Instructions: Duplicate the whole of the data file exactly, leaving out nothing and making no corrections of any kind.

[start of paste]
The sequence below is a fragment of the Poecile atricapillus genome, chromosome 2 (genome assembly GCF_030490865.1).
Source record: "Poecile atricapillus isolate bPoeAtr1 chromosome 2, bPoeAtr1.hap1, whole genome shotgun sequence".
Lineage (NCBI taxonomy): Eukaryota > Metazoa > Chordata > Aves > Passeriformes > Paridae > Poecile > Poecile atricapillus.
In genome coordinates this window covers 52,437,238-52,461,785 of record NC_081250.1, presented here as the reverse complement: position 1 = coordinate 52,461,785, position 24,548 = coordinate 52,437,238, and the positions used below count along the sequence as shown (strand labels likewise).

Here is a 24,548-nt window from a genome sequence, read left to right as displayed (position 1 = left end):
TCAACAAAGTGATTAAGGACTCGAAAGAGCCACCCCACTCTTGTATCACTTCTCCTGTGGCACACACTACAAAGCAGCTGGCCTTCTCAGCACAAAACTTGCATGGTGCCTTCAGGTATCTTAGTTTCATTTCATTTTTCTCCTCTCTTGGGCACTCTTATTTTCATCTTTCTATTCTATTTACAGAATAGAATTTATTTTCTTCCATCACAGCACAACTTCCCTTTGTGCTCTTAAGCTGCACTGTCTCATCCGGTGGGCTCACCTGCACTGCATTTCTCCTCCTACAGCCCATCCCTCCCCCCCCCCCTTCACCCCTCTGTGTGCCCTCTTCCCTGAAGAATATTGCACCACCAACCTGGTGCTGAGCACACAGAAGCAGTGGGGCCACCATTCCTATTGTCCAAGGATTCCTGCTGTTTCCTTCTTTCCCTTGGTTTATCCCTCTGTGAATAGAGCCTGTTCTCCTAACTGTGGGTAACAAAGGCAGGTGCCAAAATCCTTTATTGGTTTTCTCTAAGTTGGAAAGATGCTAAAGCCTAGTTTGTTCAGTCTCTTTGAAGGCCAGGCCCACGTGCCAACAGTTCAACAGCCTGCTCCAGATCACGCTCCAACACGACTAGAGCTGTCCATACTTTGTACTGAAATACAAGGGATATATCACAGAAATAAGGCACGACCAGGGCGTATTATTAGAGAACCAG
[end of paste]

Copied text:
The sequence below is a fragment of the Poecile atricapillus genome, chromosome 2 (genome assembly GCF_030490865.1).
Source record: "Poecile atricapillus isolate bPoeAtr1 chromosome 2, bPoeAtr1.hap1, whole genome shotgun sequence".
Lineage (NCBI taxonomy): Eukaryota > Metazoa > Chordata > Aves > Passeriformes > Paridae > Poecile > Poecile atricapillus.
In genome coordinates this window covers 52,437,238-52,461,785 of record NC_081250.1, presented here as the reverse complement: position 1 = coordinate 52,461,785, position 24,548 = coordinate 52,437,238, and the positions used below count along the sequence as shown (strand labels likewise).

Here is a 24,548-nt window from a genome sequence, read left to right as displayed (position 1 = left end):
TCAACAAAGTGATTAAGGACTCGAAAGAGCCACCCCACTCTTGTATCACTTCTCCTGTGGCACACACTACAAAGCAGCTGGCCTTCTCAGCACAAAACTTGCATGGTGCCTTCAGGTATCTTAGTTTCATTTCATTTTTCTCCTCTCTTGGGCACTCTTATTTTCATCTTTCTATTCTATTTACAGAATAGAATTTATTTTCTTCCATCACAGCACAACTTCCCTTTGTGCTCTTAAGCTGCACTGTCTCATCCGGTGGGCTCACCTGCACTGCATTTCTCCTCCTACAGCCCATCCCTCCCCCCCCCCCTTCACCCCTCTGTGTGCCCTCTTCCCTGAAGAATATTGCACCACCAACCTGGTGCTGAGCACACAGAAGCAGTGGGGCCACCATTCCTATTGTCCAAGGATTCCTGCTGTTTCCTTCTTTCCCTTGGTTTATCCCTCTGTGAATAGAGCCTGTTCTCCTAACTGTGGGTAACAAAGGCAGGTGCCAAAATCCTTTATTGGTTTTCTCTAAGTTGGAAAGATGCTAAAGCCTAGTTTGTTCAGTCTCTTTGAAGGCCAGGCCCACGTGCCAACAGTTCAACAGCCTGCTCCAGATCACGCTCCAACACGACTAGAGCTGTCCATACTTTGTACTGAAATACAAGGGATATATCACAGAAATAAGGCACGACCAGGGCGTATTATTAGAGAACCAG